New rules stymies audits

21-Oct-2004 Intellasia | 20/Oct/2004 Thanh Nien | 1:48 PM Print This Post

The demand for independent audits in Vietnam is predicted to surge in the near future, but the country’s auditing sector is currently struggling with insufficient human resources.
Auditing services emerged in Vietnam in 1991, but currently the whole country only has 84 auditing firms, most of which are limited companies. There are also just 800 licensed auditors throughout the country.
Yet a new government decision ruled that as of this year six types of businesses are required to have their financial reports audited annually. They are foreign-invested firms; credit institutions; financial organisations, insurance service suppliers and state-owned enterprises; joint-ventures and liability limited companies in the stock market; and businesses with bank loans.
“The number of auditors is currently failing to meet rising demand,” commented Tran Van Buu, BHP accounting and consulting firm director. “Human resources in auditing are extremely insufficient,” said Ta Quang Tao, deputy chief of state-owned Auditing and Accounting Financial Consultancy Service Co, expressing the same opinion.
The desperate staff shortage has led some companies to start offering auditing services without having at least three auditors, in accordance with state regulations.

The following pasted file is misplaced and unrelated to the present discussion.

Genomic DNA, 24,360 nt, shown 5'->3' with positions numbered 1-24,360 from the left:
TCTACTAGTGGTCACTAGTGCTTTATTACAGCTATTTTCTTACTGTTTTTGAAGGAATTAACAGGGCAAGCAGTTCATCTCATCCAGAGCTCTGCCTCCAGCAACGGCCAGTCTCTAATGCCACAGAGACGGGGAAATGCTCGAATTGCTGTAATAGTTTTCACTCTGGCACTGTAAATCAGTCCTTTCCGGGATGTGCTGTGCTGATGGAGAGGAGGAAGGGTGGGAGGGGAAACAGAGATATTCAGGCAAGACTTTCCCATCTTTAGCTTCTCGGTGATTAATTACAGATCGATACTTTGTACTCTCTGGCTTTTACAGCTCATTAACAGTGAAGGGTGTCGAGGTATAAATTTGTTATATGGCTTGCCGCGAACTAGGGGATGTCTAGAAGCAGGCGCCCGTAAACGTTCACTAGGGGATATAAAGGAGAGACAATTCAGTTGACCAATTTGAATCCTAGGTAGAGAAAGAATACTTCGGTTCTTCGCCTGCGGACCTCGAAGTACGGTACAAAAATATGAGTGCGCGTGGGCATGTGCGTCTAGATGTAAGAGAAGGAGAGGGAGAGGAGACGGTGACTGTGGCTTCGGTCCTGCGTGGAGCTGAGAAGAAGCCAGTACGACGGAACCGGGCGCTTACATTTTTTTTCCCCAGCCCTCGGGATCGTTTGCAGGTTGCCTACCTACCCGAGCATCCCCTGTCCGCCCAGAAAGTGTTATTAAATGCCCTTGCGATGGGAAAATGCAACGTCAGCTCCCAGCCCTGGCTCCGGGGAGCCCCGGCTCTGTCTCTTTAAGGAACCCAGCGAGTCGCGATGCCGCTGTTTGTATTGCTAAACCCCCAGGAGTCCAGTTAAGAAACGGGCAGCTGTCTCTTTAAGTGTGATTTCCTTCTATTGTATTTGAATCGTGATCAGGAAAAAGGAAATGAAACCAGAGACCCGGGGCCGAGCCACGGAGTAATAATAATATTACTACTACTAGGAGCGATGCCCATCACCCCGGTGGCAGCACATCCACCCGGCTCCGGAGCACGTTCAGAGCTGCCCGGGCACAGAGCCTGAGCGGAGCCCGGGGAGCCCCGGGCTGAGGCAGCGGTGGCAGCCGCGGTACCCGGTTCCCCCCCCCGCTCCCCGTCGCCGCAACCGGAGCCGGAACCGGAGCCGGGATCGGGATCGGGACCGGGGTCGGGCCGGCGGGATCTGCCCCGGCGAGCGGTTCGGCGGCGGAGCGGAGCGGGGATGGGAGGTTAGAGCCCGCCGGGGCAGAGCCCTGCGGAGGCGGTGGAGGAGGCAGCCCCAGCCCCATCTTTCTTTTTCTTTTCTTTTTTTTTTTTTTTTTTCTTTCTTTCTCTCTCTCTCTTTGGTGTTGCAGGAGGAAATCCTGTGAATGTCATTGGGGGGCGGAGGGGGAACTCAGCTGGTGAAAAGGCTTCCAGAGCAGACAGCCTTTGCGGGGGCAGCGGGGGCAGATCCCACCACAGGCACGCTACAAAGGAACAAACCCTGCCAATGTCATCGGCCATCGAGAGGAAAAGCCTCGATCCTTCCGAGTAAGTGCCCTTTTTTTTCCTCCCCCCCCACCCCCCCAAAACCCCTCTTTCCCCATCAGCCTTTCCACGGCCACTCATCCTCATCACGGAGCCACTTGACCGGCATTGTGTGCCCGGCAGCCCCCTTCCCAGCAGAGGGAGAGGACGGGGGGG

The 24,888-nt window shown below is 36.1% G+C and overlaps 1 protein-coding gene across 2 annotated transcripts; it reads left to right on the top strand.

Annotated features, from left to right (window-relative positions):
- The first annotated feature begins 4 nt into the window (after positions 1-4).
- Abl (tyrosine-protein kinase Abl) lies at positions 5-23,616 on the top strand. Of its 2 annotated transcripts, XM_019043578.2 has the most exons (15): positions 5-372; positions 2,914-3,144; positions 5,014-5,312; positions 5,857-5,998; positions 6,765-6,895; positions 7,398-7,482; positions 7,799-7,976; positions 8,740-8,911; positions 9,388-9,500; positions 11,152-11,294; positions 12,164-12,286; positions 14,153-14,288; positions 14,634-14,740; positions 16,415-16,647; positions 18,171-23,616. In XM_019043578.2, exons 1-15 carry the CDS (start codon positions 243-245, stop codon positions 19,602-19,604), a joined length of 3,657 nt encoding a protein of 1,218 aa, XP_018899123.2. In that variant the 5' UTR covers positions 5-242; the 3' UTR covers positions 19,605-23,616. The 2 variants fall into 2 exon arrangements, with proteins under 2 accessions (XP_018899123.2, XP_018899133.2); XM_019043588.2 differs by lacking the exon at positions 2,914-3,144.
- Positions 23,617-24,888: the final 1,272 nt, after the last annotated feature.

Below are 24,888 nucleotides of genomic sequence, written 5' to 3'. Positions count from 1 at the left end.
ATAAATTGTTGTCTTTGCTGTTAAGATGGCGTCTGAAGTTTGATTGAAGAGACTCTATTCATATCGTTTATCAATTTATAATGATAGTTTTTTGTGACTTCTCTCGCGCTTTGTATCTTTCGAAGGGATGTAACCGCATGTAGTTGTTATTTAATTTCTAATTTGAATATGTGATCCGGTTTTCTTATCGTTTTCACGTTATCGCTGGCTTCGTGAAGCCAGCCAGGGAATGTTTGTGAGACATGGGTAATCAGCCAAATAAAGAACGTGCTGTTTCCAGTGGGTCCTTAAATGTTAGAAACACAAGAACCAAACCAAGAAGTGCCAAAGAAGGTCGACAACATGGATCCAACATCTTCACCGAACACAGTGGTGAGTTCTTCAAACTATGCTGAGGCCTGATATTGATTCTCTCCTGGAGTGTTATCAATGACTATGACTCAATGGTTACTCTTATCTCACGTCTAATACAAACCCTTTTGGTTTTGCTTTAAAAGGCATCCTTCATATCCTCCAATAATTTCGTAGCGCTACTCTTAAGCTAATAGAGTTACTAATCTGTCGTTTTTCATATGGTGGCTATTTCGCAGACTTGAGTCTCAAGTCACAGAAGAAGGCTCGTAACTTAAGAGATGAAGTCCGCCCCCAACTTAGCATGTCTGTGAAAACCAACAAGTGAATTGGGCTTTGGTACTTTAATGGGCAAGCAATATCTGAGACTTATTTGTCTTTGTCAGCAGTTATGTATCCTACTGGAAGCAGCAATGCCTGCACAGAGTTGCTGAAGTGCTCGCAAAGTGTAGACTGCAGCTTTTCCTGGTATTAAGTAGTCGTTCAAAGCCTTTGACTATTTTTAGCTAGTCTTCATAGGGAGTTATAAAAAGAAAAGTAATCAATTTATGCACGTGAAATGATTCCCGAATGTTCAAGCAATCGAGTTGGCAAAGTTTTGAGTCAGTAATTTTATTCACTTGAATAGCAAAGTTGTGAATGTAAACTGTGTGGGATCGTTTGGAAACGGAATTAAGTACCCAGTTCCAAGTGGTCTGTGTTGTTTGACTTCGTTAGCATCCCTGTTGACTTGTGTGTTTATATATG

In each accounting firm, usually one auditor and five to six personnel carry out an audit of a customer’s financial reports, according to observers.
With this shortage, from now to 2010 domestic auditing companies will struggle to compete with foreign-invested competitors, predicted Buu. But his comment was rejected by Dang Xuan Canh, director of DTL Auditing Co Domestic auditing firms are strong enough to compete as they understand the domestic market better, Canh said. His company, DTL, is an affiliate of an international auditing group.
The auditing sector’s lack of human resources is not a serious problem, according to a high-ranking financial official.
“The number of auditors is inadequate, but we have one year to improve the situation,” said Bui Van Mai, chief of the finance ministry’s Department of Accounting Regulations. “By the end of this year, about 100 to 150 people will receive auditor certificates,” he informed.
Over the past few years, around one third of state-owned enterprises (SOEs) have had their financial accounts audited, therefore the number of SOEs which get independent evaluations will increase just slightly, Mai said.
Mai also noted that the quality of auditing services does not depend only on the auditors, but also on the professional qualifications of accountants and business management of the companies getting audited.
Audits are an indispensable requirement of businesses, particularly state-owned companies, and in the near future independent auditors instead of the government will perform the task. “Most enterprises hit by corruption or fraud did not have their financial reports audited every year,” stressed. Mai.
“It is a little bit late that we haven’t forced state-owned corporations to get audited until now, but better late than never,” he said.

 


Category: Finance, Legal

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